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[S[econd only to personal redemption, the most important thing in the Scriptures -- 2,103 passages in all -- refers to taking care of the world's poor. -- Bono

Film Review: Anton Corbijn: Inside Out


For famous writers, loneliness is practically a prerequisite for fame, while photographers are generally thought of as more social creatures. That's not the case with Anton Corbijn, though he's worked in the spotlight with some of the most notable celebrities of our time.

In the thoughtful new documentary by Klaartje Quirijns, Anton Corbijn: Inside Out, we see how Corbijn leads a life of self-imposed solitude. The interesting thing here is that he seems to want the opposite.

Shot from 2008 - 2011, the narrative alternates between visiting Corbijn at various band photo shoots/film sets and speaking with him — and his family — at home.

Of course one of the bands he's on site with is U2, whom Corbijn has been collaborating with since the early '80s. Bono is interviewed briefly, and mentions why he thinks the band finds such harmony with Corbijn.

"We're both interested in light, and trying to capture it ... reflect it," he said. "In his case as a photographer, that is his medium; in our case it's another kind of illumination that comes through music."

In another clip, Corbijn shoots the band in front of an Irish wall, and Bono thinks that he, Larry, Adam and Edge should look more like "blocks," so the photographer humors him and instructs the band to stand with more space between them. The shot immediately following shows the group clustered back together in their trademark pose.

The photographer's instinct was clearly right, but the previous exchange was a good indication of how willing he is to experiment with the ideas of others.

In fact, everyone who speaks about him on camera is quick to mention how pleasant and lighthearted he is in the moment. He tells jokes and sets his subjects at ease so he can get the reactions he desires behind the lens. Obviously, this approach works.

It's safe to say Corbijn was born with this gift, as evidenced in a scrapbook his sister shares, which shows photos he took of her during their childhood. Even those pictures have a quiet, sophisticated elegance that a child's eye should not yet have been capable of capturing.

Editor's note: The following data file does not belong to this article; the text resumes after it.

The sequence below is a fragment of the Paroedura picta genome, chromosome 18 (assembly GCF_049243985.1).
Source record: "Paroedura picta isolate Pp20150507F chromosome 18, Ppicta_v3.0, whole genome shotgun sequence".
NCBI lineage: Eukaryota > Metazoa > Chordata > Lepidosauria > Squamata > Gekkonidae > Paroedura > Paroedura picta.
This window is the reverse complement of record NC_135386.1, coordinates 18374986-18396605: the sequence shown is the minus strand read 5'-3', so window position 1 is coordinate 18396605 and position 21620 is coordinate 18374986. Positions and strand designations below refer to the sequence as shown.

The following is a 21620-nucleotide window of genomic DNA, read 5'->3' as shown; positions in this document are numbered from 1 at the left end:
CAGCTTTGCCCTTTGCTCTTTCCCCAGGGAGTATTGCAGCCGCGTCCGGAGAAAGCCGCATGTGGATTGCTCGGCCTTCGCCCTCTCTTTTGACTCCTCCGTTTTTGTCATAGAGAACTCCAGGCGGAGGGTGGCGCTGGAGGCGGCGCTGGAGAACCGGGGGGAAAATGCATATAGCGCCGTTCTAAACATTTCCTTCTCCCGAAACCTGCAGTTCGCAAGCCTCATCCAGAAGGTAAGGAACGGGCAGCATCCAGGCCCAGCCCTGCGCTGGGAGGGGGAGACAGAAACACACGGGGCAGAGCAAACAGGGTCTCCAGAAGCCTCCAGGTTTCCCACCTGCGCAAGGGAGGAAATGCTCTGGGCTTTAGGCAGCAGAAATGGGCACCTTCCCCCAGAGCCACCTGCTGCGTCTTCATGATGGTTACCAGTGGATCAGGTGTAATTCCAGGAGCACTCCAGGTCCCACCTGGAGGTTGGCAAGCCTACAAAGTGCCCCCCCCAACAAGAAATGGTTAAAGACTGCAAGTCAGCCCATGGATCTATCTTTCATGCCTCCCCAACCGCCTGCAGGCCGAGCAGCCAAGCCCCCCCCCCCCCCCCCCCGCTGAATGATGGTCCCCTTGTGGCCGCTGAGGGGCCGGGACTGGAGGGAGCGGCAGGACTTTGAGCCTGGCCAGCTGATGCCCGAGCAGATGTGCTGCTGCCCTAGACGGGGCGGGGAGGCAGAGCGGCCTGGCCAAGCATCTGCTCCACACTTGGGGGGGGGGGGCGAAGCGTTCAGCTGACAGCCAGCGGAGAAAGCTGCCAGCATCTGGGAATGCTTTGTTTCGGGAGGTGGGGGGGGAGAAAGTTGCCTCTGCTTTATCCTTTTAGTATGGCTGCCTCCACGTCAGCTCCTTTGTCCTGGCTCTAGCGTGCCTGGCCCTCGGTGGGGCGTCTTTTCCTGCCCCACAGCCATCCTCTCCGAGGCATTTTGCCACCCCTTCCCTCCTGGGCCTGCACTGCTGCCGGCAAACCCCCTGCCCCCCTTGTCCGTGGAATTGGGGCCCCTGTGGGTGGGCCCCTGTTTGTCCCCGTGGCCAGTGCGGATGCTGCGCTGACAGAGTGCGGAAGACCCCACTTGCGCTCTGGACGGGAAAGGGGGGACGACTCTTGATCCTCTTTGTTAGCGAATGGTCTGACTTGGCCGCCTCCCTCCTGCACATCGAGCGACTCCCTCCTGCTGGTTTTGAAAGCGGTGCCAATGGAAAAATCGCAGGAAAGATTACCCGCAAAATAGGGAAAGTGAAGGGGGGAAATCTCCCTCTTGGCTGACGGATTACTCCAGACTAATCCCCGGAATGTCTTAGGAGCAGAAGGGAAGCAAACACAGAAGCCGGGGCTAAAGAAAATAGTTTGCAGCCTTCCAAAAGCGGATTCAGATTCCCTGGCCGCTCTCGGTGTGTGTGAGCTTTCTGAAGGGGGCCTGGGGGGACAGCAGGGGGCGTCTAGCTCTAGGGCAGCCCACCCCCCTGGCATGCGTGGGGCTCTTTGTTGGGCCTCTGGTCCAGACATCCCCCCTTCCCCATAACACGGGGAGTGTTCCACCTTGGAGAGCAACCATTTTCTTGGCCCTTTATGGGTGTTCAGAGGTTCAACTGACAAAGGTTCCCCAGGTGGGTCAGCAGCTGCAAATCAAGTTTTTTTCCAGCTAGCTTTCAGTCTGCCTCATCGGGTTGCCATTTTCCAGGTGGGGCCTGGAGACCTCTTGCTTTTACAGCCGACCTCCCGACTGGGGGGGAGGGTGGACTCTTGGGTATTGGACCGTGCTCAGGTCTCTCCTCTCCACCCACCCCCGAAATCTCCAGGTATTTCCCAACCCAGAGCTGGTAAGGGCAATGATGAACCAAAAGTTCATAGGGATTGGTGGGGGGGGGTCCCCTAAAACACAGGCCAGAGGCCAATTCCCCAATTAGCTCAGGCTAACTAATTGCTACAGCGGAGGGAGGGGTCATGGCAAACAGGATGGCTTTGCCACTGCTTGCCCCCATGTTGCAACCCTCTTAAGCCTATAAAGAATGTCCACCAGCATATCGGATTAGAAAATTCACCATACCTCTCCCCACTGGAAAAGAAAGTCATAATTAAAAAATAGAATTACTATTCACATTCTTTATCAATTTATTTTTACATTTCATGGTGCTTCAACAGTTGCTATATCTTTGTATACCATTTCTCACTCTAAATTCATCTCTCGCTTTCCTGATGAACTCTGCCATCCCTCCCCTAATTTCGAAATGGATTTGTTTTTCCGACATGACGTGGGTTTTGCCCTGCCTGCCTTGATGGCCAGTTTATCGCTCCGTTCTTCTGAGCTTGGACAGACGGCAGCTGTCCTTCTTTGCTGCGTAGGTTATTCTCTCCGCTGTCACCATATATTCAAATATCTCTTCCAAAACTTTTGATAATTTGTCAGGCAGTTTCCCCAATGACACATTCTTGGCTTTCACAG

Corbijn realizes he sees things more profoundly than others, but implies it's a mixed blessing. Although he admits he may identify beauty in places others wouldn't notice, he also laments the "ugly" bothers him more than the average person.

He mentions being drawn to musicians specifically because of the pain they must suffer for their creations, and seems frustrated that his trademark images have a certain darkness to them, because he claims to be a generally happy person.

In a very revealing sequence where he's lying on the couch as if he's participating in a therapy session, he mentions that he's not fond of parties and finds dinners hard because of the conversations. He's so easily distracted that he often forgets what someone has just said.

What's fascinating to contemplate is how a man so socially awkward in traditional settings can be so powerfully accurate in drawing out a mood or personality in a subject he's photographing or directing.

Missing from the documentary is any reference to romantic love or past partners, but as you watch, you slowly realize Corbijn's relationships are primarily rooted in his art. His sister is the first to point out that his life is too busy; one has to wonder if he subconsciously keeps his professional duties buzzing to drown out the silence in his personal life.

He comments briefly about how he feels his home — beautifully sparse much like his images — is too large.

Perhaps instead the space is too hollow, rich only with images in lieu of intimacy.

Anton Corbijn: Inside Out will be released on DVD in the U.K. on Sept. 17. To view a trailer of the film, click here. Photo/trailer used with permission from Aim Publicity.

(c) @U2/Kokkoris, 2012.